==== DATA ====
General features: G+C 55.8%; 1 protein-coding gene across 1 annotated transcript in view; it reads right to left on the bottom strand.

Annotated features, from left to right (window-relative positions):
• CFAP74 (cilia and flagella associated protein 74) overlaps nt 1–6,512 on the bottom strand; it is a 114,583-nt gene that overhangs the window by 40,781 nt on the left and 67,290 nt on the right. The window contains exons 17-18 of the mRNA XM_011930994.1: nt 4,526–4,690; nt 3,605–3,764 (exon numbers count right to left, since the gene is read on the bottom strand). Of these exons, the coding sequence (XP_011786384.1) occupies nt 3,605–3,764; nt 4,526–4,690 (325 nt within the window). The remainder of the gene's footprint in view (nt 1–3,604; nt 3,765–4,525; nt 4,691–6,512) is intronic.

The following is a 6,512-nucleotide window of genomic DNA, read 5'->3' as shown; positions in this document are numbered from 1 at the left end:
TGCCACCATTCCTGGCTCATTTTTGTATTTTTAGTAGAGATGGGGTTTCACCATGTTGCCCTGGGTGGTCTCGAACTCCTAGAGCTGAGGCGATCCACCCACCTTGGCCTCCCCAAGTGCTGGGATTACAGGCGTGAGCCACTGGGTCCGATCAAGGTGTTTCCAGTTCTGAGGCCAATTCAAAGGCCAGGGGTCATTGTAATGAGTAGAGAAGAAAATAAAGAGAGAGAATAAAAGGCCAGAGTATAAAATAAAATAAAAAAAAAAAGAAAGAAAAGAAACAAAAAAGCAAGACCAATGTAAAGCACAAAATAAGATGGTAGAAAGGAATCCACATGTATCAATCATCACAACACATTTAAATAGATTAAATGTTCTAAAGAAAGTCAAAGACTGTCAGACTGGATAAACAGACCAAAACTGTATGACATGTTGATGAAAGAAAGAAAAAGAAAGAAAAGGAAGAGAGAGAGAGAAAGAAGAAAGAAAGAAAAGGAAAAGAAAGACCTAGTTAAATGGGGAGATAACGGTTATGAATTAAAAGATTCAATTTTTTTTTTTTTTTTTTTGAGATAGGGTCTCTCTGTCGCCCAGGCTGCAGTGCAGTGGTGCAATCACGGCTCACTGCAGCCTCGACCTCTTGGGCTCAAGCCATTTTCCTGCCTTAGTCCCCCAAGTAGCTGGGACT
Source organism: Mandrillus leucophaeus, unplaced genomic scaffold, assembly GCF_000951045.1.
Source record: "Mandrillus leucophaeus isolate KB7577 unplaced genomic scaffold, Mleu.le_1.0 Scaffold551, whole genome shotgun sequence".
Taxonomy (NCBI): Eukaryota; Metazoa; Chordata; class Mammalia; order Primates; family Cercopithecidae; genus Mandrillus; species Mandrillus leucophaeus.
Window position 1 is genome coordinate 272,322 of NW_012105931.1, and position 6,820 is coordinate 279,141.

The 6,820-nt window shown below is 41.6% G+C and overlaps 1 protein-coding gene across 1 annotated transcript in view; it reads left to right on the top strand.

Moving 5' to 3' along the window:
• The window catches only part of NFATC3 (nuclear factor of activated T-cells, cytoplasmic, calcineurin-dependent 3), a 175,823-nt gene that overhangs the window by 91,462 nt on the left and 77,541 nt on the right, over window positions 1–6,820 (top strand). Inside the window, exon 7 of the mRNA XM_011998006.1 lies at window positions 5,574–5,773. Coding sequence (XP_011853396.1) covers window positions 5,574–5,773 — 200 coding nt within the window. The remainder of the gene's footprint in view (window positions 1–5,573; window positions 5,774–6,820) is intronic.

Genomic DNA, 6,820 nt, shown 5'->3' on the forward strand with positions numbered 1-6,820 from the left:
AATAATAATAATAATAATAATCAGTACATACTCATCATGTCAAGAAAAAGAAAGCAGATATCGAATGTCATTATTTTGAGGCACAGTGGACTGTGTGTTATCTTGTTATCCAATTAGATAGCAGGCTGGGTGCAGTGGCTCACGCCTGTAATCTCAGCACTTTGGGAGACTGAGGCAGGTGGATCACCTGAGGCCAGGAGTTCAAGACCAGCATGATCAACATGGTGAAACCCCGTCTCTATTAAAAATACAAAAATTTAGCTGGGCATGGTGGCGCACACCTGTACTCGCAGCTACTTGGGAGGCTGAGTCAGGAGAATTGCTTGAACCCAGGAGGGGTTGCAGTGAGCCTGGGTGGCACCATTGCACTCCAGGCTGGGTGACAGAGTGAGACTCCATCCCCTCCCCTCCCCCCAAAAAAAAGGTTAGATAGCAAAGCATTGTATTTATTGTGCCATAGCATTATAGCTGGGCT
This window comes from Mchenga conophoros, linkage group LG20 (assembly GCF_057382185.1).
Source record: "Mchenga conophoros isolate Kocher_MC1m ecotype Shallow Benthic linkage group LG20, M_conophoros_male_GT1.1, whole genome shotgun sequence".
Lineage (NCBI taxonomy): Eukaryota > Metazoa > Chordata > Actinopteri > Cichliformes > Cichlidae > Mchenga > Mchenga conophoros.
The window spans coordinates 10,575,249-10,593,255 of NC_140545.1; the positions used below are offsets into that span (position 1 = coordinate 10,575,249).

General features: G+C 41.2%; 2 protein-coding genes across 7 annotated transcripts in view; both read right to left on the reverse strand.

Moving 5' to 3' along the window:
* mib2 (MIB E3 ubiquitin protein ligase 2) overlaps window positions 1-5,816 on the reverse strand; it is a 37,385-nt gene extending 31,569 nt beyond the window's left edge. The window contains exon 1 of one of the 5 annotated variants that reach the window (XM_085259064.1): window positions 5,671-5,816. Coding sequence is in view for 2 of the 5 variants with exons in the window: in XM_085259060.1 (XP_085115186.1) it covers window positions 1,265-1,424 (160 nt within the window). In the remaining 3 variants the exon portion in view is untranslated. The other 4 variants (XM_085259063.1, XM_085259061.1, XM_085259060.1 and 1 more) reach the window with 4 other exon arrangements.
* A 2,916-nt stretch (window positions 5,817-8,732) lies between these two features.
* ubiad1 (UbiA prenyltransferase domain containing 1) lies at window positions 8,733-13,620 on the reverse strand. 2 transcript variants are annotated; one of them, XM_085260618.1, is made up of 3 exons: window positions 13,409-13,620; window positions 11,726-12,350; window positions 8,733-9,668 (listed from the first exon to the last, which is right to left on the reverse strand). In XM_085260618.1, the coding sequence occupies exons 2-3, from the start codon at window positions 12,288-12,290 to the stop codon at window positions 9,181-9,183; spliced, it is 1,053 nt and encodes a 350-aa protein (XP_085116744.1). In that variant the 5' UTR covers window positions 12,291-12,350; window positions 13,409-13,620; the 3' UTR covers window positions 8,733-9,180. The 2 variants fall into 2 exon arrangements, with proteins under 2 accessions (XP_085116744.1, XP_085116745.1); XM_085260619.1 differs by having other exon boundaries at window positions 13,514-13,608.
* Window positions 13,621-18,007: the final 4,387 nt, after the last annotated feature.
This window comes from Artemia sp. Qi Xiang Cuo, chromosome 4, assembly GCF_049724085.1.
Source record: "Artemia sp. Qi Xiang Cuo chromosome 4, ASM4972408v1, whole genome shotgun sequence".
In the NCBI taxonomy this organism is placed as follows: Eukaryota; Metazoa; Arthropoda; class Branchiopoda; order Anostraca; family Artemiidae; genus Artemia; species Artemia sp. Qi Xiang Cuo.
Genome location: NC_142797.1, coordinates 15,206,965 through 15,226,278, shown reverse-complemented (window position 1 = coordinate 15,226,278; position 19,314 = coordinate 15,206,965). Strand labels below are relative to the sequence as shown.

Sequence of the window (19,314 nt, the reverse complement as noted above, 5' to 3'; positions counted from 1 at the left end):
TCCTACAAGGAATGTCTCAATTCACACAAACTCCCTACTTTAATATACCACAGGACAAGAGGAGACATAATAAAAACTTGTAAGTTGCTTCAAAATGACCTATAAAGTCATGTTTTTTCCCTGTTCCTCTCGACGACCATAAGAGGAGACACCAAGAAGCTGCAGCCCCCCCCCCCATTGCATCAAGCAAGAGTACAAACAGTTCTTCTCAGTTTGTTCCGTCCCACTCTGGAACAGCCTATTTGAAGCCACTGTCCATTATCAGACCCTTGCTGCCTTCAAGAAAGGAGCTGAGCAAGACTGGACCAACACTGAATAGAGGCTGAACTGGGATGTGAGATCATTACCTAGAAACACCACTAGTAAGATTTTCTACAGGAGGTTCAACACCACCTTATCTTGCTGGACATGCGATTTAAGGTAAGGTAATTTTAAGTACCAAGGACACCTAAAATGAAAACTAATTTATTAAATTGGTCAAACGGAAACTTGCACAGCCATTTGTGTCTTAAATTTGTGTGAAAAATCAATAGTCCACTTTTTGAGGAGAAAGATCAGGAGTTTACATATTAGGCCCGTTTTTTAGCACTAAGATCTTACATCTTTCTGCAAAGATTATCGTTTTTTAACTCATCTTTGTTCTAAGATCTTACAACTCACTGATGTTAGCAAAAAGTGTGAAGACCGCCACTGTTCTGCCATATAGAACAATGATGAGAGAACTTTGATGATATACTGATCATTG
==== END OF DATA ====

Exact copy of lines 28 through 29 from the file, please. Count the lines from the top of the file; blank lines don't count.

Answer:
Genome location: NC_142797.1, coordinates 15,206,965 through 15,226,278, shown reverse-complemented (window position 1 = coordinate 15,226,278; position 19,314 = coordinate 15,206,965). Strand labels below are relative to the sequence as shown.

Sequence of the window (19,314 nt, the reverse complement as noted above, 5' to 3'; positions counted from 1 at the left end):